Army Of Darkness Nearly Featured Charles Napier As Ash's S-Mart Manager

At the end of Sam Raimi's 1993 horror farce "Army of Darkness," the blustering a-hole hero Ash (Bruce Campbell), stranded in the early 14th century, has handily vanquished an army of Deadites and retrieved the magical Necronomicon, a book that has the power to return him to his own time. The bearded Wise Man (Ian Abercrombie) explains to Ash that he has to drink a vial of elixir and recite three magical words, being careful to recite them correctly (Ash had previously whiffed the same magic words earlier in the film). 

An astute observer might have noticed that Abercrombie's mouth doesn't match his dialogue in that scene. This is the result of a massive recut to the ending of "Army of Darkness." In the original cut, and the cut released overseas, Ash was told to drink one drop of elixir for every century he wanted to travel forward in time. Ash, being a dim bulb, swallowed one too many drops and landed in a post-apocalyptic future. 

According to the 2004 book "The Unseen Force: The Films of Sam Raimi" by John Kenneth Muir, Universal deemed this ending to be too dour and insisted Raimi shoot something new. The North American theatrical release of "Army of Darkness" instead featured Ash back in the present day, working at his crappy retail job at S-Mart, telling his co-workers about his medieval adventure. When he admits he might have mispronounced the magic words, a monstrous witch appears and a cartoonish shotgun fight commences. The film ends with Ash defeating the witch, kissing Angela Featherstone, and saying "Hail to the king, baby." A moment of triumph at the end of a delightfully silly movie.

The great Charles Napier

"Army of Darkness," even with the fight scene added to the end, still runs a mere 81 minutes. And while the short runtime assures a breakneck, Looney Tunes-like pace, one might find themselves wondering why the ending seemed so abrupt. By the same token, why did recognizable star Bridget Fonda appear at the start of "Army of Darkness," as Ash's girlfriend Linda, and not have any lines? According to Bill Warren's indispensable tome "The Evil Dead Companion," there were planned additional S-Mart sequences, including a few dialogue scenes with Linda, as well as an interaction Ash has with his manager. 

The manager, Sam Raimi said, was to be played by the legendary Charles Napier, star of "Star Trek," "Beyond the Valley of the Dolls," and hundreds of others. One might recognize him as a cop in "The Silence of the Lambs," or from his small roles in "The Blues Brothers" and "Rambo: First Blood Part II." Any filmgoer in the 1980s or 1990s would likely run into Napier eventually. Napier's manager character was going to be, according to Warren's book, something of a jerk. Raimi said that Napier's character, however, never made it past the workprint phase of production. Raimi excised the character entirely, as well as Linda's dialogue.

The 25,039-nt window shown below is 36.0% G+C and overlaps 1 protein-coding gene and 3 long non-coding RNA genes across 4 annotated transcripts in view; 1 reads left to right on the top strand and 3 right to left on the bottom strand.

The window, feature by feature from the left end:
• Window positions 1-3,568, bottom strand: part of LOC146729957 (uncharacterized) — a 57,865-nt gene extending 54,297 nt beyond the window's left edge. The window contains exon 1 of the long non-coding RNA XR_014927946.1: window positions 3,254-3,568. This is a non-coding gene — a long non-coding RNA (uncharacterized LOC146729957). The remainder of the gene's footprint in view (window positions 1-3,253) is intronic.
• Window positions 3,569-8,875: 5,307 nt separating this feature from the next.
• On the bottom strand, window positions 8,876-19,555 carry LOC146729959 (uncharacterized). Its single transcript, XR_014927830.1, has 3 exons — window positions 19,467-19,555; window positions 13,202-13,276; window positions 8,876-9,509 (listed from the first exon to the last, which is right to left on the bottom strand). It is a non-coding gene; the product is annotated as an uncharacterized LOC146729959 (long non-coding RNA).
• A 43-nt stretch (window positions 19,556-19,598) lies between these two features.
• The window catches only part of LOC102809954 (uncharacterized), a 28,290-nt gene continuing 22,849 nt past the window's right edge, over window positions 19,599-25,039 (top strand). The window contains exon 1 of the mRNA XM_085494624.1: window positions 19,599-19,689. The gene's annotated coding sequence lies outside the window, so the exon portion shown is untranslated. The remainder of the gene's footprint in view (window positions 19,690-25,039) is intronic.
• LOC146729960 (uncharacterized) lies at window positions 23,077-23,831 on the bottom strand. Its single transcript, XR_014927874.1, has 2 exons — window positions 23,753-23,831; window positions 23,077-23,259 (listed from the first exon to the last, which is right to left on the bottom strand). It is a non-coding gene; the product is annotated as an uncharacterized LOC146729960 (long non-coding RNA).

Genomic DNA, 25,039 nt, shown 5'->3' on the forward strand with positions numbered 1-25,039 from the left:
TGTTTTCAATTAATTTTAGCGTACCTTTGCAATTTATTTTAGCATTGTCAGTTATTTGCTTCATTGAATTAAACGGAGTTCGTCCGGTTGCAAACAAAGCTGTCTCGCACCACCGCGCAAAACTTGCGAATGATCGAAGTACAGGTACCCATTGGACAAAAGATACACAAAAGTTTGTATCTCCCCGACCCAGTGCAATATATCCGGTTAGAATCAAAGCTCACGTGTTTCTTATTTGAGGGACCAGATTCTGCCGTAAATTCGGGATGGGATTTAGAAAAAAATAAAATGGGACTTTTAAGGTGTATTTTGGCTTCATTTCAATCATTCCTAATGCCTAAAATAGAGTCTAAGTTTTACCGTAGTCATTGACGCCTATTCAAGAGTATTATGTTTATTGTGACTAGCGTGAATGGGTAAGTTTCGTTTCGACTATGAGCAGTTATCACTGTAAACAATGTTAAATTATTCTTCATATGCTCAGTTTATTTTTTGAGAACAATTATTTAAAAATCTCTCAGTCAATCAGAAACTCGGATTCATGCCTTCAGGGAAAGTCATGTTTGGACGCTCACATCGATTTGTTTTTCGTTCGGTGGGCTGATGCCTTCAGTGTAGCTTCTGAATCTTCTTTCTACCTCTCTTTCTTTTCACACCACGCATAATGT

This was one of many cuts that "Army of Darkness" was to experience. There was controversy with the MPAA rating board, which wanted to rate the film NC-17 over its violence. Universal wanted a PG-13 film, so Raimi cut the film down from its original length to 88 minutes. He still, however, received an R-rating. Universal hired an outside editing house to trim further, and the 81-minute cut was the result. It still got an R rating.

The many edits of 'Army of Darkness'

For many years, the short version of "Army of Darkness" was the only one available in the United States. It wouldn't be until the boom in the DVD market that deleted scenes and extended cuts would become regularly available to the consuming public. Over the course of its many, many DVD and Blu-ray releases — the "Evil Dead" films probably have more home video editions than any other movies — four "complete" cuts of "Army of Darkness" eventually emerged. 

The original director's cut — the one that was to be rated NC-17 — runs 96 minutes. The international cut — the one with the apocalyptic ending — runs 88 minutes. There is a gentler TV edit that, weirdly, also runs 88 minutes, and there's the final theatrical version that is so short, it's over before most modern blockbusters would get going. To add to the confusion, the various home video releases have also released certain cuts in varying aspect ratios. Some of them are in a recognizable 1.66:1 aspect ratio (sometimes called "European widescreen"). Some are in a slightly expanded 1.64:1 (!), and some leave the camera matte totally open and present the film in 1.33:1. It wouldn't be until 2009, that Shout! Factory would release "Army of Darkness" in its theatrical ratio of 1.85:1, but the same company would change it to 1.78:1 for its 2015 Blu-ray release. 

Like "Blade Runner," one can no longer be sure which version is "correct" anymore. Luckily, no matter how one sees it, "Army of Darkness" is a hoot and a half, and remains a notable cult comedy for the ages. Whichever version you see the first will be the correct one.